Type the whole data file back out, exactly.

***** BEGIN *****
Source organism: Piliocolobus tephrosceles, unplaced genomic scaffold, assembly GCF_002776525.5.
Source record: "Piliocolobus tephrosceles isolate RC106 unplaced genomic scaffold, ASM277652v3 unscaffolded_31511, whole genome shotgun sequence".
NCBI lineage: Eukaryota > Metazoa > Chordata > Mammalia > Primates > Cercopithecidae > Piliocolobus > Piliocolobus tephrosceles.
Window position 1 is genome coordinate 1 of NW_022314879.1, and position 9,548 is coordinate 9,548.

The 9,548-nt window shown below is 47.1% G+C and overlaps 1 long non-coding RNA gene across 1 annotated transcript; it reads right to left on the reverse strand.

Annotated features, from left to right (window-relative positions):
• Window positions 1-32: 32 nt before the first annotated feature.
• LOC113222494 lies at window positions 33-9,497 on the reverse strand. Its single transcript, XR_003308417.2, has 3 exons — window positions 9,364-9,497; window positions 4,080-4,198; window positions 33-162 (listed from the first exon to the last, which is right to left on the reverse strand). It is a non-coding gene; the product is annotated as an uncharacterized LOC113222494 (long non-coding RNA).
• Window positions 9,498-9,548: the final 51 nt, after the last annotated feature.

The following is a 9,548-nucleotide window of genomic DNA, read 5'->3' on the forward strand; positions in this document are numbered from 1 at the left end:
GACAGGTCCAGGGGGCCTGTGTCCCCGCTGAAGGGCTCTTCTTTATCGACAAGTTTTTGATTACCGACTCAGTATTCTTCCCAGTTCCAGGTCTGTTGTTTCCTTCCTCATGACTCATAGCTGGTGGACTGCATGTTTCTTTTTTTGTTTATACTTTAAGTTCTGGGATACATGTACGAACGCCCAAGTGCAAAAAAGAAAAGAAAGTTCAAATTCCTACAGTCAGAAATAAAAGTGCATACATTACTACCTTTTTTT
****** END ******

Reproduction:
Source organism: Piliocolobus tephrosceles, unplaced genomic scaffold, assembly GCF_002776525.5.
Source record: "Piliocolobus tephrosceles isolate RC106 unplaced genomic scaffold, ASM277652v3 unscaffolded_31511, whole genome shotgun sequence".
NCBI lineage: Eukaryota > Metazoa > Chordata > Mammalia > Primates > Cercopithecidae > Piliocolobus > Piliocolobus tephrosceles.
Window position 1 is genome coordinate 1 of NW_022314879.1, and position 9,548 is coordinate 9,548.

The 9,548-nt window shown below is 47.1% G+C and overlaps 1 long non-coding RNA gene across 1 annotated transcript; it reads right to left on the reverse strand.

Annotated features, from left to right (window-relative positions):
• Window positions 1-32: 32 nt before the first annotated feature.
• LOC113222494 lies at window positions 33-9,497 on the reverse strand. Its single transcript, XR_003308417.2, has 3 exons — window positions 9,364-9,497; window positions 4,080-4,198; window positions 33-162 (listed from the first exon to the last, which is right to left on the reverse strand). It is a non-coding gene; the product is annotated as an uncharacterized LOC113222494 (long non-coding RNA).
• Window positions 9,498-9,548: the final 51 nt, after the last annotated feature.

The following is a 9,548-nucleotide window of genomic DNA, read 5'->3' on the forward strand; positions in this document are numbered from 1 at the left end:
GACAGGTCCAGGGGGCCTGTGTCCCCGCTGAAGGGCTCTTCTTTATCGACAAGTTTTTGATTACCGACTCAGTATTCTTCCCAGTTCCAGGTCTGTTGTTTCCTTCCTCATGACTCATAGCTGGTGGACTGCATGTTTCTTTTTTTGTTTATACTTTAAGTTCTGGGATACATGTACGAACGCCCAAGTGCAAAAAAGAAAAGAAAGTTCAAATTCCTACAGTCAGAAATAAAAGTGCATACATTACTACCTTTTTTT